This relationship has been described as showing the linear relationship of the hydrogen bond strength in water with temperature [1935]. At higher temperatures, it is assumed that the greater loss of enthalpy with temperature is due to fewer hydrogen bonds per water molecule. This linear relationship is in general agreement with the quadratic relationship found with the hydrogen bond length of hexagonal ice with temperature over the range -100 °C to 0 °C [1935], as bond length is thought approximately quadratically related to bond strength.
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Many properties of water behave strangely at low temperatures. In particular, they may apparently obey double logarithmic relationships heading towards the experimental homogeneous nucleation temperature at about -45 °C [1886]. The slopes of these lines and any intersections (not shown) are determined by the different scales used. Only the linearities of these lines with the experimental data points shown are important.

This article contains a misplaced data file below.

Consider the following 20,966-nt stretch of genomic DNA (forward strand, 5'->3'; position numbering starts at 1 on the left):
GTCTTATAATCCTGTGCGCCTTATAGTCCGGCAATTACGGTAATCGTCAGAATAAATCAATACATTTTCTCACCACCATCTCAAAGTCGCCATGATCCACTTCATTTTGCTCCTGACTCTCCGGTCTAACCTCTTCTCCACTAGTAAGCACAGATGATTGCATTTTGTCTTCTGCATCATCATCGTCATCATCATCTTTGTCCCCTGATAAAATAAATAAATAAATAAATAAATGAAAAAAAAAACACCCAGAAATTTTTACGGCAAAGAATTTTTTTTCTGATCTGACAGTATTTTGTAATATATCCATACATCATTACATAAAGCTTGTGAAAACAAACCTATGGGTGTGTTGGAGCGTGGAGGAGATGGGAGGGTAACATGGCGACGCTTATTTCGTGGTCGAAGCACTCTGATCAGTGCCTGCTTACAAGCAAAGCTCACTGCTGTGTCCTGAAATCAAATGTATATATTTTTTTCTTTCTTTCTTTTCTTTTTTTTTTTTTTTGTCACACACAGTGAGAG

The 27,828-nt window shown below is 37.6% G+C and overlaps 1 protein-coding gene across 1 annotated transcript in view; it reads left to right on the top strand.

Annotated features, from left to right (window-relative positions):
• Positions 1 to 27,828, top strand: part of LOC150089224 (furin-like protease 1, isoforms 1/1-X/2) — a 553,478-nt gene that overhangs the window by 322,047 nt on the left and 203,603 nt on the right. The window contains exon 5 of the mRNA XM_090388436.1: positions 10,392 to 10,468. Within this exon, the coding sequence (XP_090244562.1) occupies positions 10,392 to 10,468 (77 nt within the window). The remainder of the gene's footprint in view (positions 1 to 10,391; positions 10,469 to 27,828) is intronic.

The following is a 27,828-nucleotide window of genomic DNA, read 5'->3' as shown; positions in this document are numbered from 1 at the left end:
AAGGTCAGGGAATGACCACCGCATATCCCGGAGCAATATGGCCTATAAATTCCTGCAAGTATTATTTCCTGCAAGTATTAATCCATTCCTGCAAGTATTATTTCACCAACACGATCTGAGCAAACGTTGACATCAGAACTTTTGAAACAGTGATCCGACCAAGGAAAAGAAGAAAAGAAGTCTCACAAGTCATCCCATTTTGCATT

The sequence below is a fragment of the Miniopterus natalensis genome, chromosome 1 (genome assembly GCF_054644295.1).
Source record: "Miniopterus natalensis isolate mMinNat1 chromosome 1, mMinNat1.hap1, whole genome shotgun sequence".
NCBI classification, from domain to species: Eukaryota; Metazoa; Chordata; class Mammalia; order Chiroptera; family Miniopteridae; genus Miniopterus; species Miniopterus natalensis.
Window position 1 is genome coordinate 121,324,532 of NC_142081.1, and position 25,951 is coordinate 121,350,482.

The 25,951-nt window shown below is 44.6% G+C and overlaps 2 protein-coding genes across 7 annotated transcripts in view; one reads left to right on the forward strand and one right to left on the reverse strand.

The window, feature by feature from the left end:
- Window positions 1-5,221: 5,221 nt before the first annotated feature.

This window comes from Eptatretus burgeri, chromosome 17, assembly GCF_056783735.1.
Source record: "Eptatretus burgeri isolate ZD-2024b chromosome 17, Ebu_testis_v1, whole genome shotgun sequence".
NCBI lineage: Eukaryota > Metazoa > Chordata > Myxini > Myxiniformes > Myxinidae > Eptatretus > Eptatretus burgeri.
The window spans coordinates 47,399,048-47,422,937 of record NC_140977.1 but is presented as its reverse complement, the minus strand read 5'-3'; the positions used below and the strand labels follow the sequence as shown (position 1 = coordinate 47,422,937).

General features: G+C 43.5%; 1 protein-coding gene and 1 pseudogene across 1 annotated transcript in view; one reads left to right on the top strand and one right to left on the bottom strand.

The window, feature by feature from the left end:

Double logarithmic of some water properties, redrawn from [2414]
The equations giving the property values (V_{T}) with the reduced temperature T_{S} where T_{S} = (T/T_{g})-1 where T is the temperature (K) and T_{g} is 228 K (and close to the experimental homogeneous nucleation temperature) have the form:
V_{T} = A ˣ ((T/T_{g})-1)^{λ} = AT_{S}^{λ} [1886]
Property | Units | Pre-exponential factor, A |
Exponent, λ | Range, °C | Value, 0 °C from equation |
Isothermal compressibility | κ_{T} ˣ 10^{6}, bar^{-1} | 29.65 | -0.349 | -26 ~ +10 | 52.2 ˣ 10^{-6} bar^{-1} |
Density | ρ, g cm^{-3} | 1.0497 | 0.0243 | -34 ~ -23 | 1.009 g cm^{-3} |
Diffusion constant | D ˣ 10^{5}, cm^{2} ˣ s^{-1} | 10.34 | 1.454 | -31 ~ -9 | 0.977 ˣ 10^{-5} cm^{2} ˣ s^{-1} |
Viscosity | η , cP | 0.1669 | -1.476 | -24 ~ 0 | 1.83 cP |
0.1419 | -1.557 | 0 ~ +125 | 1.78 cP | ||
Proton spin-lattice relaxation time | T_{1}(^{1}H), s | 27.66 | 1.717 | -16 ~ +146 | 1.71 s |
Oxygen spin-lattice relaxation time | T_{1}(^{17}O), s | 0.0578 | 1.80 | -31 ~ +180 | 3.12 ms |
Dielectric relaxation time | τ_{D} ˣ 10^{12}, s | 0.9822 | -1.791 | 0 ~ +60 | 17.96 s |
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This page was established in 2003 and last updated by Martin Chaplin on 1 November, 2017